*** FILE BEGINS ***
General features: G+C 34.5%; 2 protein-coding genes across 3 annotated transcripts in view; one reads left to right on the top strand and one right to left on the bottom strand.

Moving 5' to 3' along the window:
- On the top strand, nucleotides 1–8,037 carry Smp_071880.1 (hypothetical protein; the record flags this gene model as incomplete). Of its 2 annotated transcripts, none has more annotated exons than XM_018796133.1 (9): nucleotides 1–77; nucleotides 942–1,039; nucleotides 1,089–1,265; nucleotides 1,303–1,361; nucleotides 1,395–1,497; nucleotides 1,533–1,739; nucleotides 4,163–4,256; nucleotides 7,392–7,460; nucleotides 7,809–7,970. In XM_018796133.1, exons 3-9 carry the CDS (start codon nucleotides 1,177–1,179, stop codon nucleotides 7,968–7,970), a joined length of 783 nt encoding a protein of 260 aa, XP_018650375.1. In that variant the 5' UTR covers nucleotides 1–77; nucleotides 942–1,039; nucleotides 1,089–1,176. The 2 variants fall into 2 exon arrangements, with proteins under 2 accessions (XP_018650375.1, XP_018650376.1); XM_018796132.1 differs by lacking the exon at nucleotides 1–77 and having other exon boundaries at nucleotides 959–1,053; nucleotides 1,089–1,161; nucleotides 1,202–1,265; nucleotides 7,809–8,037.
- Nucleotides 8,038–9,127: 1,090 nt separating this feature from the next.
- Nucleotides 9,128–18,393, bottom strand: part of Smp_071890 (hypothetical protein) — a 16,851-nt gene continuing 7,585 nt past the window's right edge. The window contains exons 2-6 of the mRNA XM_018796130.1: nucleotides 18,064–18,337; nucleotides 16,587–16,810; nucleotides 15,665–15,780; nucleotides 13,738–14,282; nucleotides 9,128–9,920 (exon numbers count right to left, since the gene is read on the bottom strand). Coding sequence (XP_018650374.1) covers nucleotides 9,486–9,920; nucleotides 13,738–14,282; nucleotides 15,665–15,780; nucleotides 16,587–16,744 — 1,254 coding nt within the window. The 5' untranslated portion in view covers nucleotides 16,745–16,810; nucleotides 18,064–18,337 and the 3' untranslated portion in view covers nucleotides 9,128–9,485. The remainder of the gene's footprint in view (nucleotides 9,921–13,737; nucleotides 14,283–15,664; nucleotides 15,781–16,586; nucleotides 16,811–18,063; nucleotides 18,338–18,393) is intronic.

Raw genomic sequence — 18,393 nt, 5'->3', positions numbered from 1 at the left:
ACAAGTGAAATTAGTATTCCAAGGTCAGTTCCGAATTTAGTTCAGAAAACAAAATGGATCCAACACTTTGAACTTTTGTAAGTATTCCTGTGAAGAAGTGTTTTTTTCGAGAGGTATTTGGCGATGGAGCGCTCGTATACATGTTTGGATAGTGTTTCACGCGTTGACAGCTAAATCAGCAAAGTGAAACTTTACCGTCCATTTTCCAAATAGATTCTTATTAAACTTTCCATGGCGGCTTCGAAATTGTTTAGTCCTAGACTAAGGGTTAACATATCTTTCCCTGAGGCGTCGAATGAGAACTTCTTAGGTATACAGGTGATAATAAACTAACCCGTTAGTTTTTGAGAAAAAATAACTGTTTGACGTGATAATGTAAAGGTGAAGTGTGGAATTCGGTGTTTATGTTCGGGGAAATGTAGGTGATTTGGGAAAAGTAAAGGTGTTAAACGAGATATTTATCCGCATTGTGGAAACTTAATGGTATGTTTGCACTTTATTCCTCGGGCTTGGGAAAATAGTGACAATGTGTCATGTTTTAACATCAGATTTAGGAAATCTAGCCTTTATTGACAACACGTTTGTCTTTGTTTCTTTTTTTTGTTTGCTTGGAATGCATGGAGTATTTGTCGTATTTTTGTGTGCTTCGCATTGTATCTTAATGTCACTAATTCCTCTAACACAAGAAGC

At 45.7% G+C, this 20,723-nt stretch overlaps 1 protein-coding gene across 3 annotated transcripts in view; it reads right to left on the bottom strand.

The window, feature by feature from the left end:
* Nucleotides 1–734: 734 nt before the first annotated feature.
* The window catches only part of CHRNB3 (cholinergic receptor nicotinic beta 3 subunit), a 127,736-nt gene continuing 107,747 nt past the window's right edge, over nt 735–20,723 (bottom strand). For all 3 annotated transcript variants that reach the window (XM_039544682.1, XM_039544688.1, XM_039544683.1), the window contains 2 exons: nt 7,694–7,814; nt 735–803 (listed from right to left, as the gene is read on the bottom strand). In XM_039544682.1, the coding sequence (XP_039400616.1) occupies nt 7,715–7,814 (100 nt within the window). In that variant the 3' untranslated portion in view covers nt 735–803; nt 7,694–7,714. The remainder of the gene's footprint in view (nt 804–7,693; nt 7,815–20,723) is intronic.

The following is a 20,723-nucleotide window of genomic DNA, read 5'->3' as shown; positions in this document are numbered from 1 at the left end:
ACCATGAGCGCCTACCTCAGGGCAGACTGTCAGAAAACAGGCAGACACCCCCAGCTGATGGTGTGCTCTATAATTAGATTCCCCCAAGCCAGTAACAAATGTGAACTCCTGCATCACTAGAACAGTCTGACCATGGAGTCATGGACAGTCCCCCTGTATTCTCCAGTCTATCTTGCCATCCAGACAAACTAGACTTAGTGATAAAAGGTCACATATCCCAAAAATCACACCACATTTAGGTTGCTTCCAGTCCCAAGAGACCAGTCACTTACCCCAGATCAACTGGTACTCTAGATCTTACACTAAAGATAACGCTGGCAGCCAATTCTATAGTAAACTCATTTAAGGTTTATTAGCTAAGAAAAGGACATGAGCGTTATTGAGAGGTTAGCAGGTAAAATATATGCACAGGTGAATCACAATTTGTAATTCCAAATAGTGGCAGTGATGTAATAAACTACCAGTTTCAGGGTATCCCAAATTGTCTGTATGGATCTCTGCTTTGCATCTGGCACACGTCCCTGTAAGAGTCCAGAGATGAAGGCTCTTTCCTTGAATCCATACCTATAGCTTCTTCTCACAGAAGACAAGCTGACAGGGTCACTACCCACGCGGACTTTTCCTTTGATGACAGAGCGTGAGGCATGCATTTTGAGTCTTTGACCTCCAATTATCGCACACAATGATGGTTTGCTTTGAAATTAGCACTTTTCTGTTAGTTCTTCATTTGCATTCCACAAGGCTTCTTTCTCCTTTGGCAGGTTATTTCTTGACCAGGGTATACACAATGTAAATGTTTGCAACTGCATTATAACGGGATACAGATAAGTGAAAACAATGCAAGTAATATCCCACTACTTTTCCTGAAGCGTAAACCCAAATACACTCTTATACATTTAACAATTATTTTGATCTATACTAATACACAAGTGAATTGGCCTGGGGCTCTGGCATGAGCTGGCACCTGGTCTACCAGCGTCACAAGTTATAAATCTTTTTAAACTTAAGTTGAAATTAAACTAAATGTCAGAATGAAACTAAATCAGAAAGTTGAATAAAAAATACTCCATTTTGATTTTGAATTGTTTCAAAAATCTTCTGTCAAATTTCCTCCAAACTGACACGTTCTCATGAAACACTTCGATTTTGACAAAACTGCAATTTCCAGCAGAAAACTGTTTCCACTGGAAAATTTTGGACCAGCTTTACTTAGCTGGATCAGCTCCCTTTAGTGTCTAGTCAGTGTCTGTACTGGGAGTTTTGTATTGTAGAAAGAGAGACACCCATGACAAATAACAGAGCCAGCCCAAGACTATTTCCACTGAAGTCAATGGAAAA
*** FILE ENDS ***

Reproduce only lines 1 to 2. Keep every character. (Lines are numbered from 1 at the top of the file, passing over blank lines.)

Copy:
General features: G+C 34.5%; 2 protein-coding genes across 3 annotated transcripts in view; one reads left to right on the top strand and one right to left on the bottom strand.

Moving 5' to 3' along the window: